Wild reindeer in continental US now extinct: report

Wild reindeer in the continental United States went extinct during the winter, according to a report in The Washington Post.

The Post reports the last known herd of wild reindeer, also referred to as caribou, was down to a single female this winter before wildlife managers in British Columbia, Canada, captured her to ensure her survival.

Ray Entz, director of wildlife and terrestrial resources for the Kalispel Tribe in Washington, told the Post the last caribou likely would not have survived had it not been captured.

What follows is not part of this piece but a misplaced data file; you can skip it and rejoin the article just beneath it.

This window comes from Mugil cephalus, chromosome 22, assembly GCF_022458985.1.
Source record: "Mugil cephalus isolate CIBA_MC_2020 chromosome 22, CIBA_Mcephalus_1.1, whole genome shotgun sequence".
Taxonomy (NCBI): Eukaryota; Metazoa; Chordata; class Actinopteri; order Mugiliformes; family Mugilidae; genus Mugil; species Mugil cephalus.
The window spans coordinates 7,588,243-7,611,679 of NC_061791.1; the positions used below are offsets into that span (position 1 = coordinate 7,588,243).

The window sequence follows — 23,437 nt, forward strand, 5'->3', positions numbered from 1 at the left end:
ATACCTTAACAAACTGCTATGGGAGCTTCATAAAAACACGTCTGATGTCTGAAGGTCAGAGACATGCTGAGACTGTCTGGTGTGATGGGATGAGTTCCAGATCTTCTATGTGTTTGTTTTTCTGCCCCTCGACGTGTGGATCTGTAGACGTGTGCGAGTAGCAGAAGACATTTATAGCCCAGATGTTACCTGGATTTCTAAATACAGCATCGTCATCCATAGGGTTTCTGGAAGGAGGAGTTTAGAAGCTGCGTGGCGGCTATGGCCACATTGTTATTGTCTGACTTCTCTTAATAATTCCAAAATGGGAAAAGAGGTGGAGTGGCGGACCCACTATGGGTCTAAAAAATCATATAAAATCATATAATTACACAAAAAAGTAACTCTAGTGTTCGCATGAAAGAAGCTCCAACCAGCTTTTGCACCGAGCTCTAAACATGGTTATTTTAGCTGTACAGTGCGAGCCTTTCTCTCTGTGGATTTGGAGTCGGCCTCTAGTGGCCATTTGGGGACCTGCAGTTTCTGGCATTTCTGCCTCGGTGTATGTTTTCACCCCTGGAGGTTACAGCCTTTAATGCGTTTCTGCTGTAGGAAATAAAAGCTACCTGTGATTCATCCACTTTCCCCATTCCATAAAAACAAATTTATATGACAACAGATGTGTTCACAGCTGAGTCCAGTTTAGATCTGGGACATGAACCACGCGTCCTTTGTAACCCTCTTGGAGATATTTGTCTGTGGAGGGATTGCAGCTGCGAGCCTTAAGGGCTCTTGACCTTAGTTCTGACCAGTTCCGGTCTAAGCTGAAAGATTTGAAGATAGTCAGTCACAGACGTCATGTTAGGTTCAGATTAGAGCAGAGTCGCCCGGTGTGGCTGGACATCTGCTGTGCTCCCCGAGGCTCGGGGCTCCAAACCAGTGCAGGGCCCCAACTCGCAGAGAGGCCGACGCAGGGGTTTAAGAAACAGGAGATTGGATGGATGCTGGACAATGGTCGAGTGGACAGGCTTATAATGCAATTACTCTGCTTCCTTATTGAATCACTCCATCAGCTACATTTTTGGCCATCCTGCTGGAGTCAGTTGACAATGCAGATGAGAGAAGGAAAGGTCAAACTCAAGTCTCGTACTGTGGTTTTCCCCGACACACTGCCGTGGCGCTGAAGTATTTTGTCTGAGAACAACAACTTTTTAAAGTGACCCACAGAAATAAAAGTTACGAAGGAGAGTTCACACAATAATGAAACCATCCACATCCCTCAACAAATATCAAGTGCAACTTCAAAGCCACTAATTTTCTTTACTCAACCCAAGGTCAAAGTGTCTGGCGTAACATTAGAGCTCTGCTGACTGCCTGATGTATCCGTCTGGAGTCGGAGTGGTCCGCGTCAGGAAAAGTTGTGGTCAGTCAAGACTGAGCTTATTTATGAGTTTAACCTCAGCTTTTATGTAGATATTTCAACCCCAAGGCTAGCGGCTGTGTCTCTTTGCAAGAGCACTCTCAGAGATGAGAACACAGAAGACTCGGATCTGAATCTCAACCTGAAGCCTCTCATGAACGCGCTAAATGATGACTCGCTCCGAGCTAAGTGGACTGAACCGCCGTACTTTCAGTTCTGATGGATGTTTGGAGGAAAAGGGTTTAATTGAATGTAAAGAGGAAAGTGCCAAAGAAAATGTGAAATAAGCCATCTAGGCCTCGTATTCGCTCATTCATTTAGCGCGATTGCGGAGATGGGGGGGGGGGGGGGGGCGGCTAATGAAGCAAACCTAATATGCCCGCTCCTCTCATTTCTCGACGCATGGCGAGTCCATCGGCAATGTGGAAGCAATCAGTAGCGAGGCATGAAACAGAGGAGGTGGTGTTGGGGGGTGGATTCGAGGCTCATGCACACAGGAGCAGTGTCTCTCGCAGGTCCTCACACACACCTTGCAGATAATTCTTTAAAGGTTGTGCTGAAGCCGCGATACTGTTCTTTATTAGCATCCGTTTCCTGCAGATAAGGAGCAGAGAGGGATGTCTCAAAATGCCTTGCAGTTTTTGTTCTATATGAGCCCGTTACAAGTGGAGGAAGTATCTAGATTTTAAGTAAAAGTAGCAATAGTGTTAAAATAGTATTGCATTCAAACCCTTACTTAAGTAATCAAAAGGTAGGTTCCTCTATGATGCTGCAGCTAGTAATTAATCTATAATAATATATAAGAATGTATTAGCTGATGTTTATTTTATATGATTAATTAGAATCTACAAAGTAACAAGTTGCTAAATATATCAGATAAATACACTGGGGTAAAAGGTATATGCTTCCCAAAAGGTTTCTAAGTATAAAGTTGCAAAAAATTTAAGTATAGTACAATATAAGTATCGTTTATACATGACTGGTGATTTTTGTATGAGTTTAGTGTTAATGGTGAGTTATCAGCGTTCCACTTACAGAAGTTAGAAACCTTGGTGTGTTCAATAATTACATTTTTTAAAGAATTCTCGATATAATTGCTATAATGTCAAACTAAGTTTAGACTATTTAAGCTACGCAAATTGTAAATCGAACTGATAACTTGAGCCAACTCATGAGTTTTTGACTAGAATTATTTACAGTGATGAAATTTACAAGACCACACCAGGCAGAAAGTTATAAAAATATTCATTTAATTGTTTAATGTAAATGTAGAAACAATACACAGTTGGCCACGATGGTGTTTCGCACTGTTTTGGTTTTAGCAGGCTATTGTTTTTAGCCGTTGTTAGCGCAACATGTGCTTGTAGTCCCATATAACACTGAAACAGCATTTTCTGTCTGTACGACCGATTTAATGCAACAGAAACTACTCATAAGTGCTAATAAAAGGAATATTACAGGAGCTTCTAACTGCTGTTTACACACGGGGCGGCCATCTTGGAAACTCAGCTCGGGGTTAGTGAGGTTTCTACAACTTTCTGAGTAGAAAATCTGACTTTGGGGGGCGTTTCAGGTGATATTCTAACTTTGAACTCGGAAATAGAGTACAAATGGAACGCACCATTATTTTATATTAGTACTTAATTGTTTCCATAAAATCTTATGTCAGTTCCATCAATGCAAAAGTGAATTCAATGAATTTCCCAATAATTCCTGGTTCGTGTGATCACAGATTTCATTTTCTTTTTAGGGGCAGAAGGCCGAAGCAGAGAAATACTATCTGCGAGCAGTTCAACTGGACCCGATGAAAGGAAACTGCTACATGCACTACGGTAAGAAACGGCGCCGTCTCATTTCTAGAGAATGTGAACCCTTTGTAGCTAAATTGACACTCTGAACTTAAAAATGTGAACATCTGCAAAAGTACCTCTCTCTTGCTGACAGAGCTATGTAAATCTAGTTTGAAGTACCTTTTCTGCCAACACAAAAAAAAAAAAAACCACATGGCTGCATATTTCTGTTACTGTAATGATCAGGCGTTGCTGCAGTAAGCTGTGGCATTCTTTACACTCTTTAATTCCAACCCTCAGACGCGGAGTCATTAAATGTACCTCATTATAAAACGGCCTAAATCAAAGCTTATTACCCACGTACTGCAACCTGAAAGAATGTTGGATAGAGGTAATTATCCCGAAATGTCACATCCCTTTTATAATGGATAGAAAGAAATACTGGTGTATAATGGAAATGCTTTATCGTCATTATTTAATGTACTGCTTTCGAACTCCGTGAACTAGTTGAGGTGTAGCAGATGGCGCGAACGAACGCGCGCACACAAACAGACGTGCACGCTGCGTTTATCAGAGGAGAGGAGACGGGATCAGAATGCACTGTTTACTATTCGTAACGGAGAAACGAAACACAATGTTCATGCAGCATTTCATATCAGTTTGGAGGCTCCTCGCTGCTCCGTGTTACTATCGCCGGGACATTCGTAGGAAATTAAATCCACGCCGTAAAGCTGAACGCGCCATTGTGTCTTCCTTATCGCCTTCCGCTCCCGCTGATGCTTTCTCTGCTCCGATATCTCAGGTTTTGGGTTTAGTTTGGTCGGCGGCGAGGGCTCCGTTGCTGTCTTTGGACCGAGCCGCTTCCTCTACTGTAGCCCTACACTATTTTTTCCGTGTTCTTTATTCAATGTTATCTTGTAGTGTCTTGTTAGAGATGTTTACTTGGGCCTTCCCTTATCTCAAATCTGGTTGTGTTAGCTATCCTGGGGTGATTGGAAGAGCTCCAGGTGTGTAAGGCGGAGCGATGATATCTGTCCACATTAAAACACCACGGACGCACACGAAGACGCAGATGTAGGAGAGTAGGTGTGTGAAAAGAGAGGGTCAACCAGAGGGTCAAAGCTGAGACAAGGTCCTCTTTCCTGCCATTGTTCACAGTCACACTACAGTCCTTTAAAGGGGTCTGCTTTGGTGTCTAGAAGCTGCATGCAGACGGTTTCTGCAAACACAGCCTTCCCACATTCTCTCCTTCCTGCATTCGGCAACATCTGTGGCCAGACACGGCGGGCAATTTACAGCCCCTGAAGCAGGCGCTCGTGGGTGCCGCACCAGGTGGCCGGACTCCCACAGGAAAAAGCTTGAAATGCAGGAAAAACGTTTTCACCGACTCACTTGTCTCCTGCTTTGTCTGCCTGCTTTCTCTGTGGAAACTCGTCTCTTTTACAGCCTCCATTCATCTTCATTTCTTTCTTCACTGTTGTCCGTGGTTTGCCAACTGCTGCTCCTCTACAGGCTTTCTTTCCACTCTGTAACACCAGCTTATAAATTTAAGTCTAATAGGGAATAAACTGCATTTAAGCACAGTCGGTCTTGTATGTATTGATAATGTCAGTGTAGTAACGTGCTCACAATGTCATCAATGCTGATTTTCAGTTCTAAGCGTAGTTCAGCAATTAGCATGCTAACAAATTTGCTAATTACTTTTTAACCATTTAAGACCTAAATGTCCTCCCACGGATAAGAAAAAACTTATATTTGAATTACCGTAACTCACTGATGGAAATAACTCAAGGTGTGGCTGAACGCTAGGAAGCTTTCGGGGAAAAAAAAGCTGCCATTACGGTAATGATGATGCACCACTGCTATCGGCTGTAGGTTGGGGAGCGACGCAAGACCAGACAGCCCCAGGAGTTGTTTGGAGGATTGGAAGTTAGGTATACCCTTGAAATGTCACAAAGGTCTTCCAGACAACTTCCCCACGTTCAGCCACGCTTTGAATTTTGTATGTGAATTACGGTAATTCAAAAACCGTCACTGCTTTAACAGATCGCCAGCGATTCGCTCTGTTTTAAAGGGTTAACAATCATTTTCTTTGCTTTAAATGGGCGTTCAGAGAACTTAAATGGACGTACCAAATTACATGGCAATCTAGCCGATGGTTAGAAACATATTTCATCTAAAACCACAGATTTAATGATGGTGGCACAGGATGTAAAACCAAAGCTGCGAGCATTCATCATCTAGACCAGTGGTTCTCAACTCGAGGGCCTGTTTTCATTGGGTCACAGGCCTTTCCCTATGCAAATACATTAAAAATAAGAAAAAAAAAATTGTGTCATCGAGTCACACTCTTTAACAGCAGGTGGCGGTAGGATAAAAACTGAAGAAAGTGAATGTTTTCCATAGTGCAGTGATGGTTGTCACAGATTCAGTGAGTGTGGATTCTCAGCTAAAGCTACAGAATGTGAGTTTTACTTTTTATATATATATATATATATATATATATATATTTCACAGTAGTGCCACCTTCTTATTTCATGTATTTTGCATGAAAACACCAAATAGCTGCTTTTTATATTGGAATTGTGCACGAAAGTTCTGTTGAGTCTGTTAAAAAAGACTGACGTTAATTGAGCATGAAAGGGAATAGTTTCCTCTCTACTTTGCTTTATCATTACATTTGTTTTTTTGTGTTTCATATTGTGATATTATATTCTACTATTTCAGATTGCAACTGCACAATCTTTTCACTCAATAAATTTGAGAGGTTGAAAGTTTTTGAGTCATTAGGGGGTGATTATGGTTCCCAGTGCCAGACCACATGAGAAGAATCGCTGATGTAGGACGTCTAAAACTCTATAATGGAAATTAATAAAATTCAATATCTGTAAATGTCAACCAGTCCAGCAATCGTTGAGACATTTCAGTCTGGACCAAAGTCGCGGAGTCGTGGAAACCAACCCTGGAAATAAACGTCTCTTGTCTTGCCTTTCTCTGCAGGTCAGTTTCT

“It was the right move,” Entz said.

An animal census from 2019 found just three remaining caribou from the Selkirk herd, a subpopulation of wild caribou.

In 2009 there were nearly 50 of the caribou.

The Post reports the the overall caribou population is likely dwindling as human development and expansion takes over their natural habitat.

Caribou that used to inhabit northern New England and upper Midwest states such as Minnesota were slowly pushed more north in recent decades.

The last remaining Selkirk caribou that was captured was wearing a radio collar for better tracking and was transported to a pen in British Columbia.

Canadian wildlife managers plan to release the Selkirk caribou and three others held at the pen into a habitat populated by a nearby herd.